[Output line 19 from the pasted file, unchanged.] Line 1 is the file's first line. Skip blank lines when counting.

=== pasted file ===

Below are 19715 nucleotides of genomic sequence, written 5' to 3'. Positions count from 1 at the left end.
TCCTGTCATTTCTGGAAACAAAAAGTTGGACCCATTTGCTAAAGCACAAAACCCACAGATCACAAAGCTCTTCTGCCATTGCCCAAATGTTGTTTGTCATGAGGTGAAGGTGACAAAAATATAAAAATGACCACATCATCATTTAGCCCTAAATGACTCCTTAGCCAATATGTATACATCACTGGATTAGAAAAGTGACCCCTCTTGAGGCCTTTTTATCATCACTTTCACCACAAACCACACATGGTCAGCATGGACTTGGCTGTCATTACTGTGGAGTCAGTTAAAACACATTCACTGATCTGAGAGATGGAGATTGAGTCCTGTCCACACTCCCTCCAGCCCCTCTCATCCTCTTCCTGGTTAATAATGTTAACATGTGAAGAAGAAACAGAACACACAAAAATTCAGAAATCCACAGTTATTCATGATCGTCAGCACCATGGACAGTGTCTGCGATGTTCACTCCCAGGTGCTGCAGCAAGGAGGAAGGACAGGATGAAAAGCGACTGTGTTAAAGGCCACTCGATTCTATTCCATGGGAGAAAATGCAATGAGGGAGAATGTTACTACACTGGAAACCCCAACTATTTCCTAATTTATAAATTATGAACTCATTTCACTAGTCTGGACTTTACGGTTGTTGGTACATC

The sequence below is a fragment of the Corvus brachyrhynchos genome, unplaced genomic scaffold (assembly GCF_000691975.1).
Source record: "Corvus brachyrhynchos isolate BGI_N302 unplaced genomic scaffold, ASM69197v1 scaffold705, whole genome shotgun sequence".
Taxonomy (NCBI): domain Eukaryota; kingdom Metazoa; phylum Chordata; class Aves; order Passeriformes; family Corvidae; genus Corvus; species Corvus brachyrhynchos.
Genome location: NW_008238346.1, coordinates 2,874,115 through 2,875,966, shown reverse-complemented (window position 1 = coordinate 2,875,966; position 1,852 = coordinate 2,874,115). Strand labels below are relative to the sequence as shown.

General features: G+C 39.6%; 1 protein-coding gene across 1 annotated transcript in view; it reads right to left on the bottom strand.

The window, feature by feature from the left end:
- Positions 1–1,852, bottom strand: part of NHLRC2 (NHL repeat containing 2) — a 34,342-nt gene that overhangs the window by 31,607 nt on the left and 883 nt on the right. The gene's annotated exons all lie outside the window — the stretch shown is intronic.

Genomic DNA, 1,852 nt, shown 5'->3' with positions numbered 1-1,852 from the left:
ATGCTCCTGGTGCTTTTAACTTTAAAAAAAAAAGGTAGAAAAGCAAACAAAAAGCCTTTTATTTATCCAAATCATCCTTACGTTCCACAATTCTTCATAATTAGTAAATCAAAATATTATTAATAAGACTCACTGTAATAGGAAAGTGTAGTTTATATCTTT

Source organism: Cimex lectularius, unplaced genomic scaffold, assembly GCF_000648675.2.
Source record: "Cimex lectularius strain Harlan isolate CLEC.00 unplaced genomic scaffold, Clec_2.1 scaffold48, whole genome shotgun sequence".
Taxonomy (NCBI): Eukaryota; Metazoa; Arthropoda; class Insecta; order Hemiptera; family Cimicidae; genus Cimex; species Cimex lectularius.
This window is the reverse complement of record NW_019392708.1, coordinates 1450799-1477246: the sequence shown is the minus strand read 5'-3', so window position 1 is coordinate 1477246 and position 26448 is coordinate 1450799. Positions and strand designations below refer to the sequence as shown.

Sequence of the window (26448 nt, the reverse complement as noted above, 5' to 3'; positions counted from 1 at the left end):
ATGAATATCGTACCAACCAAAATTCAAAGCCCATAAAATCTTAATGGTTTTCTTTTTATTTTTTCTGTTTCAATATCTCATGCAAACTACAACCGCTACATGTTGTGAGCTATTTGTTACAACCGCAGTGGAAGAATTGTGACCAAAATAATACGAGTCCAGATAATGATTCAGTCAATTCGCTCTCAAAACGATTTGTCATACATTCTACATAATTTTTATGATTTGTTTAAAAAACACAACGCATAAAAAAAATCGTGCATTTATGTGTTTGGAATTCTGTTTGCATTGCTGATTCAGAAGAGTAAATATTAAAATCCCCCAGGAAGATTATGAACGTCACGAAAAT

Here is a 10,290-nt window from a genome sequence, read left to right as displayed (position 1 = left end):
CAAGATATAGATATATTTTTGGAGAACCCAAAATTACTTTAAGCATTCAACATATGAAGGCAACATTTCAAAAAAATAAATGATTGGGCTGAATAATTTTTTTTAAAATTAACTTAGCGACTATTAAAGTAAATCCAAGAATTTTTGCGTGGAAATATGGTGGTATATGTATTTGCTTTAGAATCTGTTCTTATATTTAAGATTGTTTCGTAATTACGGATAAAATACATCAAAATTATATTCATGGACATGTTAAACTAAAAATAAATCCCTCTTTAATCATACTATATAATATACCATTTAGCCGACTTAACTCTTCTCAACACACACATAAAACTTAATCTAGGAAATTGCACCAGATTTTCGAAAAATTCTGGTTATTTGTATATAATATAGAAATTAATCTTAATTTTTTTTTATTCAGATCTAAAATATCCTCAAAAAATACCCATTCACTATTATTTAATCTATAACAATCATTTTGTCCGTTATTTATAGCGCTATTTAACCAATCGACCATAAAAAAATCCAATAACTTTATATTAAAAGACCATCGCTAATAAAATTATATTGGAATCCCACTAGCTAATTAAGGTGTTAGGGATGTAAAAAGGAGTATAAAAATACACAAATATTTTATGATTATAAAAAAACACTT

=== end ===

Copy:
CAAGATATAGATATATTTTTGGAGAACCCAAAATTACTTTAAGCATTCAACATATGAAGGCAACATTTCAAAAAAATAAATGATTGGGCTGAATAATTTTTTTTAAAATTAACTTAGCGACTATTAAAGTAAATCCAAGAATTTTTGCGTGGAAATATGGTGGTATATGTATTTGCTTTAGAATCTGTTCTTATATTTAAGATTGTTTCGTAATTACGGATAAAATACATCAAAATTATATTCATGGACATGTTAAACTAAAAATAAATCCCTCTTTAATCATACTATATAATATACCATTTAGCCGACTTAACTCTTCTCAACACACACATAAAACTTAATCTAGGAAATTGCACCAGATTTTCGAAAAATTCTGGTTATTTGTATATAATATAGAAATTAATCTTAATTTTTTTTTATTCAGATCTAAAATATCCTCAAAAAATACCCATTCACTATTATTTAATCTATAACAATCATTTTGTCCGTTATTTATAGCGCTATTTAACCAATCGACCATAAAAAAATCCAATAACTTTATATTAAAAGACCATCGCTAATAAAATTATATTGGAATCCCACTAGCTAATTAAGGTGTTAGGGATGTAAAAAGGAGTATAAAAATACACAAATATTTTATGATTATAAAAAAACACTT